In a powerful display of unity and resolve, African leaders from across the continent converged in Nairobi, Kenya, for the inaugural Africa Climate Summit (ACS). This landmark event unfolded at the Kenyatta International Convention Centre from September 4th to September 6th 2023. Organized by the Kenyan government in collaboration with the African Union, this gathering of leaders underscored their unwavering commitment to spearheading sustainable solutions to the ever-escalating climate crisis.
Africa’s Crucial Commitment
The ACS convened a notable gathering of African leaders. In attendance were the heads of state from different countries, including Tanzania, Rwanda, Burundi, Mozambique, South Sudan, Congo, Egypt, Ghana, Libya, Sierra Leone, Ethiopia, Sahrawi, Comoros, Djibouti, Eritrea and Senegal. President William Ruto of Kenya hosted this event.
African Resilience in the Face of Crisis
Africa is no stranger to the devastating impacts of climate change. The continent has witnessed erratic weather patterns and prolonged droughts resulting in crop failure, famine, malnutrition, and the heartbreaking death of livestock and wildlife. Despite Africa’s minimal contribution to global pollution, the continent bears the brunt of the severe consequences of global warming.
President Ruto, in his opening remarks, elucidated that the African Climate Summit is a convention to consult, deliberate, and collaborate in imagining and designing the future of climate action globally and its implications for Africans’ aspirations to achieve shared prosperity within one generation.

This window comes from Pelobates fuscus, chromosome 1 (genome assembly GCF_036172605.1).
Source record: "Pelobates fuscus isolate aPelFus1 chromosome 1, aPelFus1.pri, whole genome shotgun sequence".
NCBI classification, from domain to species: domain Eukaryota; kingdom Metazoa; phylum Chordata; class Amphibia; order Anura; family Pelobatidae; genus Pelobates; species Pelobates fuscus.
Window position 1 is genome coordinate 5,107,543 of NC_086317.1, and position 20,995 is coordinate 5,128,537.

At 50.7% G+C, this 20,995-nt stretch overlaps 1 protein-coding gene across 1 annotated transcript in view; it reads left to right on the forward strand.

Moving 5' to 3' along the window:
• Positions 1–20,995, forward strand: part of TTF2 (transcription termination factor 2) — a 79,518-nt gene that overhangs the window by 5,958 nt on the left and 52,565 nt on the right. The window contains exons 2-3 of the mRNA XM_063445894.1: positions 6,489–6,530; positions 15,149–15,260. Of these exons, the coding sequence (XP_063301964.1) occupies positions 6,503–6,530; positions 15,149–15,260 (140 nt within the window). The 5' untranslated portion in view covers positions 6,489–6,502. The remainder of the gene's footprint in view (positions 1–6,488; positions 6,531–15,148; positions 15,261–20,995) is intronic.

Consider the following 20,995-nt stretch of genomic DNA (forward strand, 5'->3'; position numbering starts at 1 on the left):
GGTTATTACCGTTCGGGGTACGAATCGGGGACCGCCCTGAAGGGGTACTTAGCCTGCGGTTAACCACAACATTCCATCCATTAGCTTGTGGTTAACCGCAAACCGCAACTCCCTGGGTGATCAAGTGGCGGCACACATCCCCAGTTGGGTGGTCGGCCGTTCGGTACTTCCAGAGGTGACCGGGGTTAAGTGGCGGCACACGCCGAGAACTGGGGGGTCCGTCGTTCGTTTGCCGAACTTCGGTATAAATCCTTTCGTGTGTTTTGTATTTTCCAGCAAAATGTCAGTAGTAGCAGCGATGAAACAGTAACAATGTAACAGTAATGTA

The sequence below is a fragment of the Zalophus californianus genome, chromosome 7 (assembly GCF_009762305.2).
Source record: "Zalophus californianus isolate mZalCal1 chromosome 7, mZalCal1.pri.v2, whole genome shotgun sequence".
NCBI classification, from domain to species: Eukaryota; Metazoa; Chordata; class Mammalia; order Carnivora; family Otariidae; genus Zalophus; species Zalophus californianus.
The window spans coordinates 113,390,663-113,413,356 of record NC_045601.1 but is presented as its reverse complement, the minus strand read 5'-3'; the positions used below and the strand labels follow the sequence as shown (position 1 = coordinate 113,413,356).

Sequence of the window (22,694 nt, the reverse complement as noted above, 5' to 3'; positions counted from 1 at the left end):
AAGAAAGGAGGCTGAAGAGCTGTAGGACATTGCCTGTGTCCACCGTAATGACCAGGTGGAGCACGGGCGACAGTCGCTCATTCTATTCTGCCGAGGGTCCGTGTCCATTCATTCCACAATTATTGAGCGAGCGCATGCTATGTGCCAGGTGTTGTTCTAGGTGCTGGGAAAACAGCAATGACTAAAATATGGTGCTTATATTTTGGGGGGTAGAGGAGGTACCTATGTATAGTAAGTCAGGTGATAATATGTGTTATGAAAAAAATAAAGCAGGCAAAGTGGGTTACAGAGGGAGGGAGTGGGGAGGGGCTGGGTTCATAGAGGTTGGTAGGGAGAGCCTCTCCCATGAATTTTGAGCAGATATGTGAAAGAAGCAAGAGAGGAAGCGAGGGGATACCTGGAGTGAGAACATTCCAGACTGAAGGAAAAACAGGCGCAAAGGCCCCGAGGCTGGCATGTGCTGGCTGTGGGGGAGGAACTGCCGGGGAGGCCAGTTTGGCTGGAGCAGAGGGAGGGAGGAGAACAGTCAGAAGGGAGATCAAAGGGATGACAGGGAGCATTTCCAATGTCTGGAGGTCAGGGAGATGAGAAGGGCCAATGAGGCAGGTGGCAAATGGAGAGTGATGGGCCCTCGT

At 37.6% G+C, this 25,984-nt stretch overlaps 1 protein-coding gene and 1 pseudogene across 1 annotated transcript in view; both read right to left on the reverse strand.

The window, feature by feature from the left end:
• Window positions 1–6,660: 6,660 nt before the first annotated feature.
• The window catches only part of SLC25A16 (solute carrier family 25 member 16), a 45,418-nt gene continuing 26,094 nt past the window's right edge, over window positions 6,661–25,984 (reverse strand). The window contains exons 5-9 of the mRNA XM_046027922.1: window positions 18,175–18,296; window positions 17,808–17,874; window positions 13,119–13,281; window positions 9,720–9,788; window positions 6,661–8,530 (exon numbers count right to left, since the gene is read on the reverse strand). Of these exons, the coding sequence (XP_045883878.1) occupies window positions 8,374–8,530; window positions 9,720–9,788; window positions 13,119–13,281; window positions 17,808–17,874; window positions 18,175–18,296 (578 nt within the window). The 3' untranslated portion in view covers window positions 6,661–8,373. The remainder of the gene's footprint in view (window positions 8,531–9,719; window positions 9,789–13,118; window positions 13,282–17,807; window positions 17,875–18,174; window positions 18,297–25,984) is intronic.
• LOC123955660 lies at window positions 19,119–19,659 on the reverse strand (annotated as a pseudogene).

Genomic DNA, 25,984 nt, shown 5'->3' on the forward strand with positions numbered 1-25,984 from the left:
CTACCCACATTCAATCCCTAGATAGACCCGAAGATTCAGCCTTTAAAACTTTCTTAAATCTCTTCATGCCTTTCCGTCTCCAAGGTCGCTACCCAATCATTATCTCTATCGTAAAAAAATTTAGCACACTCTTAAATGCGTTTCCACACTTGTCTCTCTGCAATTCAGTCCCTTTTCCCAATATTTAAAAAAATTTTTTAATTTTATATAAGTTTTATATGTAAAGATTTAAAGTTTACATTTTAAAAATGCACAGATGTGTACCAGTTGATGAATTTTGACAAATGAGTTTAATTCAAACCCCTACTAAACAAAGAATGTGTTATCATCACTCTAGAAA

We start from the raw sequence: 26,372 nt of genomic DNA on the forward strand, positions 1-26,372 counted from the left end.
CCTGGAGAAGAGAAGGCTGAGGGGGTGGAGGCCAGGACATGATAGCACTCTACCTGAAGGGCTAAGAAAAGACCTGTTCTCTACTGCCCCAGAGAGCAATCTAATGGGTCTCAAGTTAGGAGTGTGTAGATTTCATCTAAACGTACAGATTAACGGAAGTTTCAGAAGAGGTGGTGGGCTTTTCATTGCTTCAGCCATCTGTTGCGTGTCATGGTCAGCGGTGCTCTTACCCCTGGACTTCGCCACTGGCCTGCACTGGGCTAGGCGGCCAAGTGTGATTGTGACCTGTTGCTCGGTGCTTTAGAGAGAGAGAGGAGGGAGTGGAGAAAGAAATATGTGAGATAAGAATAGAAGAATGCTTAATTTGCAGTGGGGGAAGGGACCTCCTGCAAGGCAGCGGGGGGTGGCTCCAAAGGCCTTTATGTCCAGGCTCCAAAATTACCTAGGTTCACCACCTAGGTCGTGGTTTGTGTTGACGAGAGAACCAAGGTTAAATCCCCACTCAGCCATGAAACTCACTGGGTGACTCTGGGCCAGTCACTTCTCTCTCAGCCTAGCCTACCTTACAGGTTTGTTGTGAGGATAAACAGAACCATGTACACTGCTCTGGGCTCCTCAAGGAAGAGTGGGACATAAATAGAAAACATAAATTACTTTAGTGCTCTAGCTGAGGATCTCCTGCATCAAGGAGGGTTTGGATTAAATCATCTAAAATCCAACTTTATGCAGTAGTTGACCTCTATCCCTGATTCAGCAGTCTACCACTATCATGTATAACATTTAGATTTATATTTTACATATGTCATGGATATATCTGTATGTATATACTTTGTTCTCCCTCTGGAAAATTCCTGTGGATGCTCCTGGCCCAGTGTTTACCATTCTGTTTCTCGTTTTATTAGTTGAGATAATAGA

He further stated that climate change is the greatest challenge not only to the well-being of humanity but to every existence of life on earth. “Only urgent and coordinated action on a global scale can stop the impending catastrophe.” Hon. William Ruto stated.
Demanding Urgent Action
During the ACS, Afrobarometer, a renowned research organization, presented findings from surveys conducted in 36 African countries. These surveys unveiled a poignant truth: most African citizens demand immediate government action on climate change. However, they also exposed a significant gap in awareness, with only 52 percent of respondents being aware of climate change.
Madagascar, Lesotho, Mauritius, Malawi, and Benin stood out as countries where most respondents believed climate change adversely affected their livelihoods. The report shows the urgency to combat the ravages of climate change. The 2023 ACS stands as a testament to the unwavering commitment of African nations to tackle this crisis head-on.
A Kenyan Voice at the Summit
Among the voices at the summit was Michael Mithiru- Program Manager at Africa Instore Solutions(AIS), who attended as an advocate for youth involvement in agriculture. “This summit marks a turning point for climate action in Africa,” he noted. “Many African youth, including myself, are eager to engage in agriculture and contribute to sustainable solutions. However, access to capital for investment in sustainable eco-based agribusiness ventures remains a significant hurdle.